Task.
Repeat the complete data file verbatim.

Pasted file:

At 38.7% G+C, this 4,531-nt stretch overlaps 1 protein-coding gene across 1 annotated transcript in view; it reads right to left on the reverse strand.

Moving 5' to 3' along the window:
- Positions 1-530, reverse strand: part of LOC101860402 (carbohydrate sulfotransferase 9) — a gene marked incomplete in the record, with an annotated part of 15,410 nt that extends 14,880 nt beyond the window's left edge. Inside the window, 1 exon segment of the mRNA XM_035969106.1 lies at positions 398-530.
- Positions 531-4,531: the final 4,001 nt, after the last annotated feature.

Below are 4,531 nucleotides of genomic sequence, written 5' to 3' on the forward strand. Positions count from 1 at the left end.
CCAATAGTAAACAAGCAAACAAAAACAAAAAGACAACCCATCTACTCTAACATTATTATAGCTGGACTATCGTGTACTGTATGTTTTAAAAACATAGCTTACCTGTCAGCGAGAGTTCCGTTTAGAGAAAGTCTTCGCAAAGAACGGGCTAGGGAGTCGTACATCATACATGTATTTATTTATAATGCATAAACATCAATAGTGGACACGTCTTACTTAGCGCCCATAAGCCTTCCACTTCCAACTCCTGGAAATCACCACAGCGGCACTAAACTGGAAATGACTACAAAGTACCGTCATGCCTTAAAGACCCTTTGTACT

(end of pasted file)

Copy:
At 38.7% G+C, this 4,531-nt stretch overlaps 1 protein-coding gene across 1 annotated transcript in view; it reads right to left on the reverse strand.

Moving 5' to 3' along the window:
- Positions 1-530, reverse strand: part of LOC101860402 (carbohydrate sulfotransferase 9) — a gene marked incomplete in the record, with an annotated part of 15,410 nt that extends 14,880 nt beyond the window's left edge. Inside the window, 1 exon segment of the mRNA XM_035969106.1 lies at positions 398-530.
- Positions 531-4,531: the final 4,001 nt, after the last annotated feature.

Below are 4,531 nucleotides of genomic sequence, written 5' to 3' on the forward strand. Positions count from 1 at the left end.
CCAATAGTAAACAAGCAAACAAAAACAAAAAGACAACCCATCTACTCTAACATTATTATAGCTGGACTATCGTGTACTGTATGTTTTAAAAACATAGCTTACCTGTCAGCGAGAGTTCCGTTTAGAGAAAGTCTTCGCAAAGAACGGGCTAGGGAGTCGTACATCATACATGTATTTATTTATAATGCATAAACATCAATAGTGGACACGTCTTACTTAGCGCCCATAAGCCTTCCACTTCCAACTCCTGGAAATCACCACAGCGGCACTAAACTGGAAATGACTACAAAGTACCGTCATGCCTTAAAGACCCTTTGTACT